Between January 13 and 17, approximately 40 people of all disciplines, from clinical to academic to Data Partners (all with data mapped to the OMOP common data model) gathered in Barcelona for the second EHDEN study-a-thon. This time, research questions were situated in the domain of Rheumatoid Arthritis as we set out to evaluate the drug utilisation of Disease Modifying Anti Rheumatic Drugs (DMARDs), their safety profiles and outcomes, as well as prediction modelling.
The study-a-thon started by giving the participants a short introduction to the topic, OHDSI, and study-a-thon process, after which the group focused on cohort definitions and evaluation with Data Partners from Spain, Estonia, the Netherlands and IQVIA data sources (UK, Belgium, France, Germany). Supported by Rheumatology clinical and academic colleagues, they established the study cohorts per protocol for the Drug Utilisation, Population Estimation and Population Prediction studies which would be conducted through these five days. The work around the abstract and manuscript content was initiated in parallel.
On Tuesday, the participants continued the journey by evaluating the cohort outputs from the multiple OMOP common data model mapped databases and evaluating the definition for Rheumatoid Arthritis. By using the Cohort Diagnostics tool, confidence in the populations being studied could be evaluated and outcomes cohorts for specific adverse events were defined. Further work on the draft abstracts and manuscript content continued in the afternoon for the drug utilisation, population-level effect estimation and patient-level prediction studies.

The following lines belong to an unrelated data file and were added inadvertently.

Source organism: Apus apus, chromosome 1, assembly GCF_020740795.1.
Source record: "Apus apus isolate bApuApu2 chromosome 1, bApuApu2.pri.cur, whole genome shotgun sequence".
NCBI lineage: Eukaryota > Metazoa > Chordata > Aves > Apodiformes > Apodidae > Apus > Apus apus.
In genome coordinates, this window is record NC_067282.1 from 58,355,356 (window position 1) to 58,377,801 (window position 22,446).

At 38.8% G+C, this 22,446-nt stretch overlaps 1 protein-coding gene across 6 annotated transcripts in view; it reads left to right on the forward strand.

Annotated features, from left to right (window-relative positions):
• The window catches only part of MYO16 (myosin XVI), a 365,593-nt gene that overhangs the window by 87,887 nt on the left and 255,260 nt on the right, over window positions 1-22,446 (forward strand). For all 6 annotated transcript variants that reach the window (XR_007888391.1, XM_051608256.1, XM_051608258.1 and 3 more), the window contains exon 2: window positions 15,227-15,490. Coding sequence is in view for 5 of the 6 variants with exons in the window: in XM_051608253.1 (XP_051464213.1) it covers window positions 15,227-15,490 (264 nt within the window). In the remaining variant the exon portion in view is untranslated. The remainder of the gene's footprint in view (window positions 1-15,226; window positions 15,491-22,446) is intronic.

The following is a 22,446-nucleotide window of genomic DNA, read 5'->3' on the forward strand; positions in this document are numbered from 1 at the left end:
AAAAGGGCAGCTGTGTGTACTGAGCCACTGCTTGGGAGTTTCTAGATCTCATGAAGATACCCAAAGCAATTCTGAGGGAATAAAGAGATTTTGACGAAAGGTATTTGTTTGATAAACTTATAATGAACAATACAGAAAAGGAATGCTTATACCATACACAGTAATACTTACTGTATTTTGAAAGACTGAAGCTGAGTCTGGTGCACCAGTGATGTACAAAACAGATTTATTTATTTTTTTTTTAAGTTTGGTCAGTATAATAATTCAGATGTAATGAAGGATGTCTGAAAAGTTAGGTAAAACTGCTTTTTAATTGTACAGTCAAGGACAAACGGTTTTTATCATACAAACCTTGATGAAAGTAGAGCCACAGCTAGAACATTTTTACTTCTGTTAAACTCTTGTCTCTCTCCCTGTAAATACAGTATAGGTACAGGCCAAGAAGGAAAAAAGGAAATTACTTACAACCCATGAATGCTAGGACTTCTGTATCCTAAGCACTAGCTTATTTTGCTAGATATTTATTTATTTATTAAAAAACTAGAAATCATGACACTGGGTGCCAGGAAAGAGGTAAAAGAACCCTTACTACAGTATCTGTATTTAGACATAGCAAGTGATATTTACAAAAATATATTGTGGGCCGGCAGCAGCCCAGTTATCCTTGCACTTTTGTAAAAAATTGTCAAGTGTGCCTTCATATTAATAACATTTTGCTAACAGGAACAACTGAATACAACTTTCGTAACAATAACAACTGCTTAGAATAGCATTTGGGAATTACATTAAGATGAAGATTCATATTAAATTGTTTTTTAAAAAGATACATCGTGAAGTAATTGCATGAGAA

On the third day, the group worked on evaluating the outcomes cohorts, on validating the negative controls to be included and on achieving agreement about propensity score matching parameters. A subset of clinicians finalized the consensus on negative controls following the group work. Thereafter, the group split into three subgroups working on the drug utilisation, population-level effect estimation and patient-level prediction, working on the content development of the various abstracts and manuscripts. In the late afternoon the group visited the Barcelona Supercomputing Centre.
On Thursday, the study-a-thon group worked on various aspects of prediction, focusing on setting model development and validation parameters for predicting outcomes following RA treatment for adverse events such as infections, cardiovascular (myocardial infarction or stroke) and blood disorders such as pancytopenia. Results from the work on propensity matching were evaluated for the impact of covariants, and the negative controls. The rest of the day, work contributed on predictive modelling, and the three groups on drug utilisation, population-level effect estimation and patient-level prediction studies continued work on data and abstract content. Alignment on the publication plan, target journals and timelines was agreed.
During the fifth and final day of the study-a-thon, it all came together as the results for the drug utilisation, population-level effect estimation and patient-level prediction studies were unblinded, and the protocol finalised for submission. Abstracts will be submitted to the EULAR meeting (3-6 June 2020, Frankfurt) and the group agreed on the publication plan for the three respective journal articles.
This five-day study-a-thon had been an inspirational, disruptive and thought-provoking experience for all. 'The power of EHDEN and OHDSI' and a new way of thinking about and conducting real world research had been demonstrated during this hands-on, instructional and educational five days, with the largest ever studies conducted in Rheumatoid Arthritis. Ordinarily such studies would have taken at least two years to have planned and executed, and therefore the clinical, research, and patient communities would have to have waited for these new insights into the management of RA, now truncated into five days of study and the time to submit and all being well, be accepted for presentation and publication.
Watch this space for future study-a-thons and an increasing opportunity to conduct research at speed, but with quality, via EHDEN and OHDSI. On to the 3rd EU OHDSI Symposium in Oxford, 27-29 March!